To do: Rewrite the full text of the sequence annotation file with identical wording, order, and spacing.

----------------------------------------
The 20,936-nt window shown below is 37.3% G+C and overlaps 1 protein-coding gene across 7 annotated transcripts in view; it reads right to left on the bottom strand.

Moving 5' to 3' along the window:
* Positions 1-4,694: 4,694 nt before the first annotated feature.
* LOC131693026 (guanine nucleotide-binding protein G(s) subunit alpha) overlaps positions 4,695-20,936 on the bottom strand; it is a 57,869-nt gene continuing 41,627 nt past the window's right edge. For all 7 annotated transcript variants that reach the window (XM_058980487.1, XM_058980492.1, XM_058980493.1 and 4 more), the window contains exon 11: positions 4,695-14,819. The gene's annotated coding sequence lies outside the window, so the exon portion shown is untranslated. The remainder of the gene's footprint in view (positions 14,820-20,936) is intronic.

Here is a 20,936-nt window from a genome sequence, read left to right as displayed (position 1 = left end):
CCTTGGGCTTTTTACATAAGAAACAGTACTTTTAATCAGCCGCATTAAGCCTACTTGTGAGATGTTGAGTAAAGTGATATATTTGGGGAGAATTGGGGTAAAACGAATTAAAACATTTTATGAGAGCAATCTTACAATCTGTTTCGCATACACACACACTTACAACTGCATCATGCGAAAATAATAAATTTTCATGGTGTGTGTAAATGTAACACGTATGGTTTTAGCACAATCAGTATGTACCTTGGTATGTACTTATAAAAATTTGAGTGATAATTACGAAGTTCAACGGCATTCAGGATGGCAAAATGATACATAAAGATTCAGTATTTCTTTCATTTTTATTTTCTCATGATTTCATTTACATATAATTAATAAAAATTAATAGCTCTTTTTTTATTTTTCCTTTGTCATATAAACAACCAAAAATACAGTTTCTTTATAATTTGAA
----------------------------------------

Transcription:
The 20,936-nt window shown below is 37.3% G+C and overlaps 1 protein-coding gene across 7 annotated transcripts in view; it reads right to left on the bottom strand.

Moving 5' to 3' along the window:
* Positions 1-4,694: 4,694 nt before the first annotated feature.
* LOC131693026 (guanine nucleotide-binding protein G(s) subunit alpha) overlaps positions 4,695-20,936 on the bottom strand; it is a 57,869-nt gene continuing 41,627 nt past the window's right edge. For all 7 annotated transcript variants that reach the window (XM_058980487.1, XM_058980492.1, XM_058980493.1 and 4 more), the window contains exon 11: positions 4,695-14,819. The gene's annotated coding sequence lies outside the window, so the exon portion shown is untranslated. The remainder of the gene's footprint in view (positions 14,820-20,936) is intronic.

Here is a 20,936-nt window from a genome sequence, read left to right as displayed (position 1 = left end):
CCTTGGGCTTTTTACATAAGAAACAGTACTTTTAATCAGCCGCATTAAGCCTACTTGTGAGATGTTGAGTAAAGTGATATATTTGGGGAGAATTGGGGTAAAACGAATTAAAACATTTTATGAGAGCAATCTTACAATCTGTTTCGCATACACACACACTTACAACTGCATCATGCGAAAATAATAAATTTTCATGGTGTGTGTAAATGTAACACGTATGGTTTTAGCACAATCAGTATGTACCTTGGTATGTACTTATAAAAATTTGAGTGATAATTACGAAGTTCAACGGCATTCAGGATGGCAAAATGATACATAAAGATTCAGTATTTCTTTCATTTTTATTTTCTCATGATTTCATTTACATATAATTAATAAAAATTAATAGCTCTTTTTTTATTTTTCCTTTGTCATATAAACAACCAAAAATACAGTTTCTTTATAATTTGAA